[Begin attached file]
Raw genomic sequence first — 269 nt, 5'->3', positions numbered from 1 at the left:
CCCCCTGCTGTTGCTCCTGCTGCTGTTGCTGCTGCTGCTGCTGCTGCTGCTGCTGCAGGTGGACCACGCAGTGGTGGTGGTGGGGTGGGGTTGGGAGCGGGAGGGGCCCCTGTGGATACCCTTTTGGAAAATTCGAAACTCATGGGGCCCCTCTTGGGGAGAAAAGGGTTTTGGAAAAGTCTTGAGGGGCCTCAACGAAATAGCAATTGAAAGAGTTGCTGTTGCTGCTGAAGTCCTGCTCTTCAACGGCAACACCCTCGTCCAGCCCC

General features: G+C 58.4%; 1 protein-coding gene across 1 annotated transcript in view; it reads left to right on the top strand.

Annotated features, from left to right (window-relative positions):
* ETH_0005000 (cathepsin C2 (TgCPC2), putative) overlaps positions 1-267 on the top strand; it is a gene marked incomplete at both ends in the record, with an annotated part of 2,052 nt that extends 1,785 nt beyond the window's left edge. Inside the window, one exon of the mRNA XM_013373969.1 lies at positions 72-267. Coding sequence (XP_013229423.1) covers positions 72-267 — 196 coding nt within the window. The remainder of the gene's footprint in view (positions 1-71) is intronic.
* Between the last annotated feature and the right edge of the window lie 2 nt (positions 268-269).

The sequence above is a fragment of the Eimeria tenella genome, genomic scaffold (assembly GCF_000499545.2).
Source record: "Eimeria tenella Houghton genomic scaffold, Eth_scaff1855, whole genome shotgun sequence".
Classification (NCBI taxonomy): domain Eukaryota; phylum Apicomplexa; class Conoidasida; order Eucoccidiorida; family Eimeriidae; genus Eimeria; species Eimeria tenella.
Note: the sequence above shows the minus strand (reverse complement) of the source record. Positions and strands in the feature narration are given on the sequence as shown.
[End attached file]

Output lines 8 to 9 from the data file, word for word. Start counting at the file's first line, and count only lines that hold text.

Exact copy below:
Source record: "Eimeria tenella Houghton genomic scaffold, Eth_scaff1855, whole genome shotgun sequence".
Classification (NCBI taxonomy): domain Eukaryota; phylum Apicomplexa; class Conoidasida; order Eucoccidiorida; family Eimeriidae; genus Eimeria; species Eimeria tenella.